Adult Learning Theory

I found this to be a great summary of adult learning. Note: it has been copies directly from the source (linked at the bottom); this is not my work or writing.

Speck (1996) notes that the following important points of adult learning theory should be considered when professional development activities are designed for educators:

“Adults will commit to learning when the goals and objectives are considered realistic and important to them. Application in the ‘real world’ is important and relevant to the adult learner’s personal and professional needs.

Adults want to be the origin of their own learning and will resist learning activities they believe are an attack on their competence. Thus, professional development needs to give participants some control over the what, who, how, why, when, and where of their learning.

Adult learners need to see that the professional development learning and their day-to-day activities are related and relevant.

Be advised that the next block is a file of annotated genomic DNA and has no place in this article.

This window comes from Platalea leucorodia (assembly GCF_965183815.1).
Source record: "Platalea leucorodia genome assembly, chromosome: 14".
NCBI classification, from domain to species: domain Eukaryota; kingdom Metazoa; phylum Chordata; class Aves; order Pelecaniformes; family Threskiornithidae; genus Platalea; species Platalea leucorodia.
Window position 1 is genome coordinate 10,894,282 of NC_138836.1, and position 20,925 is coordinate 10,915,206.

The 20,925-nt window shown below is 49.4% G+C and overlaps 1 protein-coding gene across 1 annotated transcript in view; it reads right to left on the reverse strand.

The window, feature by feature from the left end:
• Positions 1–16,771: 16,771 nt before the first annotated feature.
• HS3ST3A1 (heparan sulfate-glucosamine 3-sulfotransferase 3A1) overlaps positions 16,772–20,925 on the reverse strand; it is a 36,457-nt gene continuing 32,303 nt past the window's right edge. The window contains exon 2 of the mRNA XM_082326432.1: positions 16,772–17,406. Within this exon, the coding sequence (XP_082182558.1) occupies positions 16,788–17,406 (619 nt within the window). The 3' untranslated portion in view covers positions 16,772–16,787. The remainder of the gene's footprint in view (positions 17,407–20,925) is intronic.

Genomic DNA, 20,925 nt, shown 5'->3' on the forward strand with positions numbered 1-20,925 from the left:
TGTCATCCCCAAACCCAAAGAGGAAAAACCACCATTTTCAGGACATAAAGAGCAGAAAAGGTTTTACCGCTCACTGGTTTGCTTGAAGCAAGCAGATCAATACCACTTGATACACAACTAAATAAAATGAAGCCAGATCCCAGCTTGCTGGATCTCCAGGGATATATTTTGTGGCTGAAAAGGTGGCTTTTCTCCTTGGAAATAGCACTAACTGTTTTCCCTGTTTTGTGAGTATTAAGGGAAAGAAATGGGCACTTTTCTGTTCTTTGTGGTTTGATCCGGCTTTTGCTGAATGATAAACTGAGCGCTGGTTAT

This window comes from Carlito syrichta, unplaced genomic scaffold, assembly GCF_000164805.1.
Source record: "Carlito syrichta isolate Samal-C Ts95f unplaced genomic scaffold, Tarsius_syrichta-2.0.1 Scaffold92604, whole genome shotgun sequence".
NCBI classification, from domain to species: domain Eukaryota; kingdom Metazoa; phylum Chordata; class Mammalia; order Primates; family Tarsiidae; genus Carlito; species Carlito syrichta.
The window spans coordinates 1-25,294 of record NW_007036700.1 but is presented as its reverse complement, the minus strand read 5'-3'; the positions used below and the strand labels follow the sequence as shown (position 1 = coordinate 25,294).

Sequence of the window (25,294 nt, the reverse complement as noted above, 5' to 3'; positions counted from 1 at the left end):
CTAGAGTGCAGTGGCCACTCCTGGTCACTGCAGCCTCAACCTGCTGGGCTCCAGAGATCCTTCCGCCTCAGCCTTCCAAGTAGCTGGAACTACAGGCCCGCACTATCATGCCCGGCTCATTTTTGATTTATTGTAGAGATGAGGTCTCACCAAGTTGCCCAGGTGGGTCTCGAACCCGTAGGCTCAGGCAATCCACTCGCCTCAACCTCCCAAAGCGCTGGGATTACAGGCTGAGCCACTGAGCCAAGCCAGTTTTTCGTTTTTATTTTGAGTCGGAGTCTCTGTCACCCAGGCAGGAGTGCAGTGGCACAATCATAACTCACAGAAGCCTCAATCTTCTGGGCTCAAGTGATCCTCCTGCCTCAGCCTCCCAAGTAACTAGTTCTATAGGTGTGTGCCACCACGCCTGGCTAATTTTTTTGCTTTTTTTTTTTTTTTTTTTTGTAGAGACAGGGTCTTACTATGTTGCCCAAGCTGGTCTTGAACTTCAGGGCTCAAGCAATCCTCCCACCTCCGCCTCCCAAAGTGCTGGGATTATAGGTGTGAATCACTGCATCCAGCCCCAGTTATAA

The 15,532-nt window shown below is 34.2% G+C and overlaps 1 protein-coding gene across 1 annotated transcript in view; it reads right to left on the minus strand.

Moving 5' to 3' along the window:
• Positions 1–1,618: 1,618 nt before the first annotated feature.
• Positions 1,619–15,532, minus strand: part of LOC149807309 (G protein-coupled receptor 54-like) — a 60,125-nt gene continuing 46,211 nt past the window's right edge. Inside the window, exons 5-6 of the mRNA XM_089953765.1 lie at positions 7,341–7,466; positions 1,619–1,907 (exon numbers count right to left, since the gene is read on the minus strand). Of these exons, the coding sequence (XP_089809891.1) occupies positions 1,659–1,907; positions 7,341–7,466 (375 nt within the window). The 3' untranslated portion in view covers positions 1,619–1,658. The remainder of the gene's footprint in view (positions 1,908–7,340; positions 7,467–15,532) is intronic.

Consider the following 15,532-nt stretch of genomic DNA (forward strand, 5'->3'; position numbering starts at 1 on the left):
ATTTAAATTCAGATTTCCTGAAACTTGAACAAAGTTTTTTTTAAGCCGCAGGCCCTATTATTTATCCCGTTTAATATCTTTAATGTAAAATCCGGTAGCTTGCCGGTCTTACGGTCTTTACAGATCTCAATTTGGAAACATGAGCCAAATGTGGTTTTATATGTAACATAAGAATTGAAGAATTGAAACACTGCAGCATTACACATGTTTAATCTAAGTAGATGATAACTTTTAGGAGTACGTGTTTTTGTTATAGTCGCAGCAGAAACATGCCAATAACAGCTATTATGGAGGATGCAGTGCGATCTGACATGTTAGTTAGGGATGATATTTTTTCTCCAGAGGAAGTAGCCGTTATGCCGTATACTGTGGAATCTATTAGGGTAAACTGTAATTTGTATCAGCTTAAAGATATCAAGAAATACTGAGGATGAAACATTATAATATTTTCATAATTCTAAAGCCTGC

Adult learners need direct, concrete experiences in which they apply the learning in real work.

Adult learning has ego involved. Professional development must be structured to provide support from peers and to reduce the fear of judgment during learning.

Adults need to receive feedback on how they are doing and the results of their efforts. Opportunities must be built into professional development activities that allow the learner to practice the learning and receive structured, helpful feedback.

Adults need to participate in small-group activities during the learning to move them beyond understanding to application, analysis, synthesis, and evaluation. Small-group activities provide an opportunity to share, reflect, and generalize their learning experiences.

Adult learners come to learning with a wide range of previous experiences, knowledge, self-direction, interests, and competencies. This diversity must be accommodated in the professional development planning.

Transfer of learning for adults is not automatic and must be facilitated. Coaching and other kinds of follow-up support are needed to help adult learners transfer learning into daily practice so that it is sustained.” (pp. 36-37)

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